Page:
Just realized it but Wayne Whebby’s excellent FEELIN
FRISKIE is indeed the Artiscape colt originally named ARTER
DUER which sold at Harrisburg in 2004. Oh well at least
we didn’t name a stiff after the honorable squire
of Peninsula Farms.
TERMINOLOGIES AND TOODY
Back then we didn’t consider ourselves GAMBLERS. Rather
we were HORSEPLAYERS that dabbled on horse racing via the
pari mutuels and/or distinguished gentlemen known as turf
accountants who were readily available in most neighborhoods.
The services of the latter were mainly utilized when one
could not actually get to the racetrack.
Can still remember the sheer exhilaration of approaching
Roosevelt Raceway with its bright lights, traffic tie ups,
tip sheet hawkers, and never ending streams of humanity
pouring out from the fleets of buses- cascading through
the tollgates into a bustling area where every night resembled
a microcosm of Times Square on New Years eve.
Those people were horseplayers and it was a fraternity
you earned your way into. “Hey kid get the hot dogs”
the middle aged driver of the neighborhood shuttle car would
insist and gimme a 5-3 double two times on the way back.
For that he slammed a tenner in your hand. This meant four
bucks went on 5-3 before you even thought of punching your
own combo. You obtained the frankfurters from the remaining
$6 and made sure all the leftover change was returned intact.
You did not pocket it. It was not a tip. Since rookie inclusion
in the carload up was a privilege, being dispatched for
hot dogs was the appropriate and expected rite of passage.
The same faces inhabited the same areas night after night.
It was a way of life. Everybody had favorite horses. Certain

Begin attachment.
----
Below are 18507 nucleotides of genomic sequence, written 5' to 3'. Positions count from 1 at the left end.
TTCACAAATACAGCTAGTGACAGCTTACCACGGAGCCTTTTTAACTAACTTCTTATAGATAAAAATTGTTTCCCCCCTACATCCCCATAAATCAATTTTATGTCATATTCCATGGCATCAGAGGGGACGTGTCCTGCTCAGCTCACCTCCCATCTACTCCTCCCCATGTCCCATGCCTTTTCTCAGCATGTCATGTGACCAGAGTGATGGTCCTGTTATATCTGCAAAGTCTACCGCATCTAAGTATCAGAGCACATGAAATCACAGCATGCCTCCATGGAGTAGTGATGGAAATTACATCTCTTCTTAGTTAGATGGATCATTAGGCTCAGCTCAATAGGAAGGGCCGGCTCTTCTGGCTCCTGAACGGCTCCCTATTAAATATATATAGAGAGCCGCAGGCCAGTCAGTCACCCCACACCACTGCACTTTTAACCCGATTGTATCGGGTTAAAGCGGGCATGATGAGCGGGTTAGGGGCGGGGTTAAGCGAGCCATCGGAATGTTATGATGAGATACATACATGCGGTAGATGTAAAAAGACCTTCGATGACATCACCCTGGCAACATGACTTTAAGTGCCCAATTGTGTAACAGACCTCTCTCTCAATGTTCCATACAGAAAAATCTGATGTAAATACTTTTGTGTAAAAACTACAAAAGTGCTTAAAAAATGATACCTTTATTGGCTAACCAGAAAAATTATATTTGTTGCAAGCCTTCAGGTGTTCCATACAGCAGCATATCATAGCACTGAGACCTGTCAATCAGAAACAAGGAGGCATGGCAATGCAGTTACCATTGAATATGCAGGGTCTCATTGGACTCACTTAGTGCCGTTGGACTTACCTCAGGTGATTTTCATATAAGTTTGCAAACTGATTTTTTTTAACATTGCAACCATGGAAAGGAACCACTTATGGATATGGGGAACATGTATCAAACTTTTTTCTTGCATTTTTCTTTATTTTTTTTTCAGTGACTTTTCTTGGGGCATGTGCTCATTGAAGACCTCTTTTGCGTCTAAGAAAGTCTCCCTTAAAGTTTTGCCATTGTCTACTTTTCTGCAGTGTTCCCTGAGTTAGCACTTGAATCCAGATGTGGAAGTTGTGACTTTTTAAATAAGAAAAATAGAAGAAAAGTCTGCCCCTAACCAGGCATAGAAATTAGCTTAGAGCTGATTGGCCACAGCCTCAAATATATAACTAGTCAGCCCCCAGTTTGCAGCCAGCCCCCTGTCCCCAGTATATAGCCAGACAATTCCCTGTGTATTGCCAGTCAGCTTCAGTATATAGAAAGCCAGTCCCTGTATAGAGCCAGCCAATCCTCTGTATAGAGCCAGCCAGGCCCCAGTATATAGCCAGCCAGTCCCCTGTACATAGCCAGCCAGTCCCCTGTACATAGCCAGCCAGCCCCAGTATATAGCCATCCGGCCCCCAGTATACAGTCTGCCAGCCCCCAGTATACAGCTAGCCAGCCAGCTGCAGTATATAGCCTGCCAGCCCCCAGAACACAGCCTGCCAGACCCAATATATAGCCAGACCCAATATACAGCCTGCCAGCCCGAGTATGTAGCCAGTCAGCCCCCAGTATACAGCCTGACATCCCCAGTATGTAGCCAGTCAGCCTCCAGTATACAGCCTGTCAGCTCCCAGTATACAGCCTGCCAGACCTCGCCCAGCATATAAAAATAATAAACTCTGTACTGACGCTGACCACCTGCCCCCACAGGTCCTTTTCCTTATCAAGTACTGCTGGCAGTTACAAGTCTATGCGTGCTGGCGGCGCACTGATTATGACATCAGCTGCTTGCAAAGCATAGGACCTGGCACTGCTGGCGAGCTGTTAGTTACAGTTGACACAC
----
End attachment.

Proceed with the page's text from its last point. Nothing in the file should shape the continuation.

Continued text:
horses got bet religiously regardless of whether they figured
or not as segments of the crowd had virtually adopted them.
We would never miss a night when favorite horses were racing
almost as if we shared in the ownership. Over the years
we probably churned enough on “favorite” horses
to at least approximate a down payment.
Guys would heatedly debate the respective merits of the
metropolitan center fielders Mickey, Say Hey Willie and
The Duke as if they knew them personally. Immediately after
the free-for-all the dialogue switched to Overtrick, Cardigan
Bay, Tarquinius and Meadow Skipper, as they too were larger
than life. Before them it was Adios Butler, Bye Bye Byrd,
Widower Creed, Tar Boy, O’Brien Hanover and Speedy
Then there were those times we left the track with empty
pockets save for two dimes needed for the 20 cent toll on
The Meadowbrook where it veered into the loop. (Yes the
same toll plaza where Sonny C got whacked) However if a
favorite horse won, it was consolation. As a rule the group
winner was always good for the obligatory nightcap “coffee
and” and if no one won, we’d all pool our loose
change and make do..
After all there was always tomorrow night and if we won
big, GAM WAH awaited!
If we broke even there was always the Texas Ranger.
Was it just the mere impressionistic exuberance of youth
or were those times really as magical as they still seem
to this day?
And if it were just the illusionary exuberance of youth
than it is indeed lamentable that so many generations of
contemporary youth have never and will never get the opportunity
to ponder just that question.
Yeah Toody Barasch! Lets have artichokes for Jamin, a goat
for Kracovie and a visa and safe passage through a South
American shooting war for Thomas Atkins. Those were indeed
Racing commission in Delaware looking to emulate Ontario
by random spot testing. Someone said that could impact a
“right to privacy”. Duh… don’t the
fans have any rights to a fair shake?